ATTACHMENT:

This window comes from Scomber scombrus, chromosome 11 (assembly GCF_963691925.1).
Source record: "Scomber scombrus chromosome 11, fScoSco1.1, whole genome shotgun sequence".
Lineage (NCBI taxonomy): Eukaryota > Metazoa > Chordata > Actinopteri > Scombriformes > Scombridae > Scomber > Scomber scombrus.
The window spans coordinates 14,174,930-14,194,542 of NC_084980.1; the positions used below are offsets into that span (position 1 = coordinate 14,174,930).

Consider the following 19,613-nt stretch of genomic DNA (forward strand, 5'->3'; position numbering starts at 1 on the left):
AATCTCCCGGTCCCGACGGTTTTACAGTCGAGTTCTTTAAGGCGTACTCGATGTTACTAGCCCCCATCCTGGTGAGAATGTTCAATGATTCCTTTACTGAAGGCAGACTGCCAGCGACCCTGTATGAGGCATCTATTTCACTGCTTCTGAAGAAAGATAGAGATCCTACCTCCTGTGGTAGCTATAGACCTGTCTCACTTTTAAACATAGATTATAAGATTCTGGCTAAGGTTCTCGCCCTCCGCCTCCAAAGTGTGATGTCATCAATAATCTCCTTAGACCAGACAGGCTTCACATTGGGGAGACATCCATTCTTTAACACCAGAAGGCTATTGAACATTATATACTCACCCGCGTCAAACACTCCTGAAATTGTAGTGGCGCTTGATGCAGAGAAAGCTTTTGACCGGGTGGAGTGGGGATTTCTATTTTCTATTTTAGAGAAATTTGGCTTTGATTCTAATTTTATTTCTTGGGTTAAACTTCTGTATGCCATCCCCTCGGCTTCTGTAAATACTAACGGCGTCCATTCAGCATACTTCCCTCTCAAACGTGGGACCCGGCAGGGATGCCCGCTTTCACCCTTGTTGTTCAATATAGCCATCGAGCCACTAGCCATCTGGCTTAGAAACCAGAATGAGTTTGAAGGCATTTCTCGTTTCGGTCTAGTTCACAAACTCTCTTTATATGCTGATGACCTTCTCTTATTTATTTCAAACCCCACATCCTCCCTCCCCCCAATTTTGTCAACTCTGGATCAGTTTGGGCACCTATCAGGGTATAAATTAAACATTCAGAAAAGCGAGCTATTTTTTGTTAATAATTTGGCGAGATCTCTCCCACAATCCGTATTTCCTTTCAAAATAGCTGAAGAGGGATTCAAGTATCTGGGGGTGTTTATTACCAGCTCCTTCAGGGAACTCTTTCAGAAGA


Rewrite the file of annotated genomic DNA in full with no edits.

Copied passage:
This window comes from Scomber scombrus, chromosome 11 (assembly GCF_963691925.1).
Source record: "Scomber scombrus chromosome 11, fScoSco1.1, whole genome shotgun sequence".
Lineage (NCBI taxonomy): Eukaryota > Metazoa > Chordata > Actinopteri > Scombriformes > Scombridae > Scomber > Scomber scombrus.
The window spans coordinates 14,174,930-14,194,542 of NC_084980.1; the positions used below are offsets into that span (position 1 = coordinate 14,174,930).

Consider the following 19,613-nt stretch of genomic DNA (forward strand, 5'->3'; position numbering starts at 1 on the left):
AATCTCCCGGTCCCGACGGTTTTACAGTCGAGTTCTTTAAGGCGTACTCGATGTTACTAGCCCCCATCCTGGTGAGAATGTTCAATGATTCCTTTACTGAAGGCAGACTGCCAGCGACCCTGTATGAGGCATCTATTTCACTGCTTCTGAAGAAAGATAGAGATCCTACCTCCTGTGGTAGCTATAGACCTGTCTCACTTTTAAACATAGATTATAAGATTCTGGCTAAGGTTCTCGCCCTCCGCCTCCAAAGTGTGATGTCATCAATAATCTCCTTAGACCAGACAGGCTTCACATTGGGGAGACATCCATTCTTTAACACCAGAAGGCTATTGAACATTATATACTCACCCGCGTCAAACACTCCTGAAATTGTAGTGGCGCTTGATGCAGAGAAAGCTTTTGACCGGGTGGAGTGGGGATTTCTATTTTCTATTTTAGAGAAATTTGGCTTTGATTCTAATTTTATTTCTTGGGTTAAACTTCTGTATGCCATCCCCTCGGCTTCTGTAAATACTAACGGCGTCCATTCAGCATACTTCCCTCTCAAACGTGGGACCCGGCAGGGATGCCCGCTTTCACCCTTGTTGTTCAATATAGCCATCGAGCCACTAGCCATCTGGCTTAGAAACCAGAATGAGTTTGAAGGCATTTCTCGTTTCGGTCTAGTTCACAAACTCTCTTTATATGCTGATGACCTTCTCTTATTTATTTCAAACCCCACATCCTCCCTCCCCCCAATTTTGTCAACTCTGGATCAGTTTGGGCACCTATCAGGGTATAAATTAAACATTCAGAAAAGCGAGCTATTTTTTGTTAATAATTTGGCGAGATCTCTCCCACAATCCGTATTTCCTTTCAAAATAGCTGAAGAGGGATTCAAGTATCTGGGGGTGTTTATTACCAGCTCCTTCAGGGAACTCTTTCAGAAGA